Minister of Health Dr David Clark and Minister of Greater Christchurch Regeneration Megan Woods attended an event to congratulate everyone who had a part in the design and roll out of Mana Ake.
“In just one year, Mana Ake has supported 942 children individually, and 578 children in groups. That’s a lot of children that have been listened to and had their wellbeing issues? concerns taken seriously,” says David Clark.
“Our tamariki have experienced a number of challenges in their lives, from the ongoing impact of the earthquakes, which served as the initial impetus for Mana Ake, through to the experience of the attacks on March 15 this year, as well as the challenges of day to day life.
“For parents to know that their children will be supported when they go to school is a fantastic comfort – and no doubt will be improving the mental health and wellbeing of many parents as well,” he continued.
The pupils of Burnside Primary School were front and centre at the event - a reminder to everyone attending who we are all working for.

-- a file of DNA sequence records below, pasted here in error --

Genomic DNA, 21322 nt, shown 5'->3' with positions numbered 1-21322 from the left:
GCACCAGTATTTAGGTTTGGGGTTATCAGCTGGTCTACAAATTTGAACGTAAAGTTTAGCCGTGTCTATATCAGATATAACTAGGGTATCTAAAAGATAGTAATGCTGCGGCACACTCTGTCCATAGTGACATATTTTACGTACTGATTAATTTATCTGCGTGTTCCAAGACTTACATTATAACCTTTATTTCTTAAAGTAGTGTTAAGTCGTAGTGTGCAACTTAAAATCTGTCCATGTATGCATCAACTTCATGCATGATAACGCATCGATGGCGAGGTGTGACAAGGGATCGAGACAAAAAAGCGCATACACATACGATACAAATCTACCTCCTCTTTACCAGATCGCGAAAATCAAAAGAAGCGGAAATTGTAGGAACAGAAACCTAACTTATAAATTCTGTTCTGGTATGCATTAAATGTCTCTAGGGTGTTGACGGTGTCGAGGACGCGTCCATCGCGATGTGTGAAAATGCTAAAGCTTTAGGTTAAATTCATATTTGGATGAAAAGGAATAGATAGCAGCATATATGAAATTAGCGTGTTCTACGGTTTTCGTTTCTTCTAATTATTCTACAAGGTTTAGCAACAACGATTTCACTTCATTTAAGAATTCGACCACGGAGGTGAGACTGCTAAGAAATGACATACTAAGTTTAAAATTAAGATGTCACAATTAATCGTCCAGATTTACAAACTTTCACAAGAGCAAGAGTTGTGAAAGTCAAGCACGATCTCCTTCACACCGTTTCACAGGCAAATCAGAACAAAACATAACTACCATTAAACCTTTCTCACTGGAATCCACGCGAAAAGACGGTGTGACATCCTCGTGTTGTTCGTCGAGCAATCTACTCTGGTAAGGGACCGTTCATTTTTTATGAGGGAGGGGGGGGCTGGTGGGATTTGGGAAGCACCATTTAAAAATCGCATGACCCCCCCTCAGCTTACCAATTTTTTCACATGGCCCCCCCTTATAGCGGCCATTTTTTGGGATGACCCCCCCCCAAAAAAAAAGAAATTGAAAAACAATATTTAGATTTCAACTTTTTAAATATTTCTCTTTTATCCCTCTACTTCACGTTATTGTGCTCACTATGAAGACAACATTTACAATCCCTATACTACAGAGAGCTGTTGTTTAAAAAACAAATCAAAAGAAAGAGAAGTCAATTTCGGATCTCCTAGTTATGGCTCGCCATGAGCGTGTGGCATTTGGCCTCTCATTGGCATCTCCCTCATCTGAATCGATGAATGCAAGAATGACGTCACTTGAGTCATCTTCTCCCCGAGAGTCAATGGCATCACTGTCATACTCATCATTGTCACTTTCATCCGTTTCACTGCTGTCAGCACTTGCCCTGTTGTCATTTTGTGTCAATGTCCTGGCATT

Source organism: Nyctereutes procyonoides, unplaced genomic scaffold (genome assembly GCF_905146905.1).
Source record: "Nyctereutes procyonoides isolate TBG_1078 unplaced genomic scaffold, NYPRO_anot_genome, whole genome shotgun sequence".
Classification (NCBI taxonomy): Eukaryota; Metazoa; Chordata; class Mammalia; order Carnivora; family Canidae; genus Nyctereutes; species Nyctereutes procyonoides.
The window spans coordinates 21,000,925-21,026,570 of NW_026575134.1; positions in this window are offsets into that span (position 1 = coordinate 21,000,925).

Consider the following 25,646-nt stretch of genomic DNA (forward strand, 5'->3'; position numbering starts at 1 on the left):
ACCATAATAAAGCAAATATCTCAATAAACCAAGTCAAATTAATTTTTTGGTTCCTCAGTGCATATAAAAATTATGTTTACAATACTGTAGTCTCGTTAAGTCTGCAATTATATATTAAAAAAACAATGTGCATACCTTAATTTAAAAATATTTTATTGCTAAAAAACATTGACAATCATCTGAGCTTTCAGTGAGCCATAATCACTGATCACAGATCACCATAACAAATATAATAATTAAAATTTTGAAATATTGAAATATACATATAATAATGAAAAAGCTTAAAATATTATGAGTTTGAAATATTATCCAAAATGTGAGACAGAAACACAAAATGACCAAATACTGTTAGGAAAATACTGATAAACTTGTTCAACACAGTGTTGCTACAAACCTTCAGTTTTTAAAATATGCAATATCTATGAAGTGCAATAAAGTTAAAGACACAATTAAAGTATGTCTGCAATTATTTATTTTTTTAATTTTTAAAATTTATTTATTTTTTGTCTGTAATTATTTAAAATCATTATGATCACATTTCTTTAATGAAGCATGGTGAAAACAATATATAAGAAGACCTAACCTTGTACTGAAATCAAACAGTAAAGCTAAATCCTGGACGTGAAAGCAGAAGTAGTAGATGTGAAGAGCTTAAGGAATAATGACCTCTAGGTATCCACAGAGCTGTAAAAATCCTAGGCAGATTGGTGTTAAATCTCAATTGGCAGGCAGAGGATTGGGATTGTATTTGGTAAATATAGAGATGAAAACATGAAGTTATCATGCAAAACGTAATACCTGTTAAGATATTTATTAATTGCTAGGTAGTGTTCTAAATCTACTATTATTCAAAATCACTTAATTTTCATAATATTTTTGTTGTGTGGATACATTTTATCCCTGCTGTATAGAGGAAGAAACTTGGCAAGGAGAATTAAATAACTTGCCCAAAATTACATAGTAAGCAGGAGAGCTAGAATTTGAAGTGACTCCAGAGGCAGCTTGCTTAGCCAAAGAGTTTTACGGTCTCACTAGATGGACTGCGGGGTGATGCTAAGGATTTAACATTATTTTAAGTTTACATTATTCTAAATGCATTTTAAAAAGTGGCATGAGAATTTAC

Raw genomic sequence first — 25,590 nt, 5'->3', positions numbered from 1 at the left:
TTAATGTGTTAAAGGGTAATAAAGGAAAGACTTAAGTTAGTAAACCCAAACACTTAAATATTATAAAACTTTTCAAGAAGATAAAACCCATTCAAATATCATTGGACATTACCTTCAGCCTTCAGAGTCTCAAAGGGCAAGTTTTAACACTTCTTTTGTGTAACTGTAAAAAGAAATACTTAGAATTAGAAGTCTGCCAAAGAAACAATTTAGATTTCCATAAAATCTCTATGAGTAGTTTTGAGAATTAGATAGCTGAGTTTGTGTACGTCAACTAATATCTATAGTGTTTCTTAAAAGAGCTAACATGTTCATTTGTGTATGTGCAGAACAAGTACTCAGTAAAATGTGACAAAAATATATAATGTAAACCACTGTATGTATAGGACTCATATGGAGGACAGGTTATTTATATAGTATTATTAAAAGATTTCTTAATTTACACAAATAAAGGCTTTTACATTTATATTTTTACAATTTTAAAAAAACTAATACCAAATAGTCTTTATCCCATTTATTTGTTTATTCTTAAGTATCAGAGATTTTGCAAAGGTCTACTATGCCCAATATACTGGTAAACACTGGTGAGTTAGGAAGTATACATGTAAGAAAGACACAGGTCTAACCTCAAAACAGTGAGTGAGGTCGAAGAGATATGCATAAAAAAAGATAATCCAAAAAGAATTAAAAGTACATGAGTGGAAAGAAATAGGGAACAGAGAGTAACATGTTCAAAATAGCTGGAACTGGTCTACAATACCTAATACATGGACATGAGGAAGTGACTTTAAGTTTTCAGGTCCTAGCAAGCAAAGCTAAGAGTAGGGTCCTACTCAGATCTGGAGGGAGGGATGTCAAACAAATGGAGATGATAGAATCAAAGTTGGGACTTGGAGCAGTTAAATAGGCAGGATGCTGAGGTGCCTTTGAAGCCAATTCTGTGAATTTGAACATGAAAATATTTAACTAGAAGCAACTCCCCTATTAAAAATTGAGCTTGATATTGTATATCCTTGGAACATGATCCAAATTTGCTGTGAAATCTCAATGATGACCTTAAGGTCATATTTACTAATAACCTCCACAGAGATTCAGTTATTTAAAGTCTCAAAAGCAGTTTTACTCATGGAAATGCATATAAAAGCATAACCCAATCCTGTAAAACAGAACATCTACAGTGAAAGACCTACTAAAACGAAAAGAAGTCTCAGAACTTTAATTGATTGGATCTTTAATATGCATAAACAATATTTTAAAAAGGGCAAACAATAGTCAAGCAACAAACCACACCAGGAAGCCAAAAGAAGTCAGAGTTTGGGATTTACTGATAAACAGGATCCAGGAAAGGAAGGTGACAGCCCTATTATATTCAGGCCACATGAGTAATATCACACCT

Minister Megan Woods says it is the people involved in Mana Ake who have made it such a success.
“The role kaimahi play to support Canterbury’s young people can’t be overstated. Our kaimahi go into schools every day to help, support and build resilience for our school children, equipping them with skills which will help them for the rest of their lives.
As of 29 April 2019, all Year 1 to 8 children in Canterbury’s 219 primary and intermediate schools have been able to access dedicated wellbeing and mental health support in schools from Mana Ake – Stronger for Tomorrow.
Watch a video featuring the voices of the Mana Ake community, or download the year in review booklet.